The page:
3. There really is an interesting dichotomy at play in a lot (most?) of companies. There’s a lot of talk and plaque-ware about innovation and collaboration and having fun (hence the many PowerPoint slides that show a picture of the bright colours in a Google environment) and saying, “that’s what we should be going”; but at the same time, once the presentation is over, it’s kind of back to a lot of time fussing with governance structures and budgets.

    Not that governance and budgets aren’t important – they are – but somehow they become an impediment to getting to the “fun” stuff, which is probably the stuff that will drive business growth and employee satisfaction.

    So, a humour consultant seems to be a classic case of focusing on the tactic rather than the strategy. Oops, there I go with suit-speak…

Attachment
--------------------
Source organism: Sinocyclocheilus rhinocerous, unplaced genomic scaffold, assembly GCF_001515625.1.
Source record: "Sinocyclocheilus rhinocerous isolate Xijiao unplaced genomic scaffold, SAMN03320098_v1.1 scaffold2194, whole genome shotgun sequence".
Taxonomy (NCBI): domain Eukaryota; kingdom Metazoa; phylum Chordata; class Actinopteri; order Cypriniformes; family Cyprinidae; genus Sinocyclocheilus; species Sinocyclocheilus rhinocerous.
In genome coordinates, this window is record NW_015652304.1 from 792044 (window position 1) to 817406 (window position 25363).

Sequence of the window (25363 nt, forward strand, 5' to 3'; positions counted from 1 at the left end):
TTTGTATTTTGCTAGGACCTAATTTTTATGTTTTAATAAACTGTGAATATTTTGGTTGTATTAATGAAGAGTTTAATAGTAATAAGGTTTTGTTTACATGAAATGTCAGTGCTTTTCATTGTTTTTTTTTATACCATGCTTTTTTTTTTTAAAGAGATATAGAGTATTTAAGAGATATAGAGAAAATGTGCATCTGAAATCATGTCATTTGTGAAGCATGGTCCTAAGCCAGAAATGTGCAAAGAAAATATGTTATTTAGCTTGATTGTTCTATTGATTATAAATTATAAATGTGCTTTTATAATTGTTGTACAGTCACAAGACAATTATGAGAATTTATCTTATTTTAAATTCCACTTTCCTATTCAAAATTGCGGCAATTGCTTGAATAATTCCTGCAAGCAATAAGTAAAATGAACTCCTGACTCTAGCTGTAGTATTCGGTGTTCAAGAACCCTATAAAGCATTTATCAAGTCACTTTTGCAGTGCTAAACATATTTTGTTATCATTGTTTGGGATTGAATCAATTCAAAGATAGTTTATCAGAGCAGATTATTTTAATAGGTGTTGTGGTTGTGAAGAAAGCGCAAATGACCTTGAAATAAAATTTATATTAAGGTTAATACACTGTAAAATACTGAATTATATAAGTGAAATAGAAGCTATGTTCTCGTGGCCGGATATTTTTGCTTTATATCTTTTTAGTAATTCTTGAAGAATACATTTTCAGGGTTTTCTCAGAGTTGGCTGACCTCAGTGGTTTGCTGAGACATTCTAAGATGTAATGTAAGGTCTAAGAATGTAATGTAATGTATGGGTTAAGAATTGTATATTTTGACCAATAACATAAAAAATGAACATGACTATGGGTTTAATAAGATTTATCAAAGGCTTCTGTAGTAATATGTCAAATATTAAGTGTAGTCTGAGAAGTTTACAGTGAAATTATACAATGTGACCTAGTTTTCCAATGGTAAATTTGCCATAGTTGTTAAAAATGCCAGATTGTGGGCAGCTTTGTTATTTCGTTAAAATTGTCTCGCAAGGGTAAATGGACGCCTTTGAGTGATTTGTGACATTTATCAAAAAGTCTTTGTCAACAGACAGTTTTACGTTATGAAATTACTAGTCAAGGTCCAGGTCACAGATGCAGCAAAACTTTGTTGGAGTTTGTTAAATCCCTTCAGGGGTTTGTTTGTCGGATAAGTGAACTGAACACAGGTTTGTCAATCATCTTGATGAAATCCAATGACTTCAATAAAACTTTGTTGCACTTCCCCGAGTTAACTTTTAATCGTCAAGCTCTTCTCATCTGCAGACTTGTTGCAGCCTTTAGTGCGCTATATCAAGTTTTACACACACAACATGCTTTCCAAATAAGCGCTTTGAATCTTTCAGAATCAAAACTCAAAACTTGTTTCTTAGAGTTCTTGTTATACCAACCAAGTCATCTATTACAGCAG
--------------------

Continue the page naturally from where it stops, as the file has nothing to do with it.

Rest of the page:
• I guess it brings to mind the old saw “the crew will be whipped until morale improves”! In the most “fun” environments I’ve worked in, people were able to bring all of their “self” to work and not have to check ideas, humor, and personality at the door. If management can’t create an environment in which employees can relax and concentrate on the overall mission, I think they (management) are the ones who need consultants – of the career-change variety!

  4. “Leave your personality in the parking lot and plug into the “beige-ness” of the office and environment during your sentence there”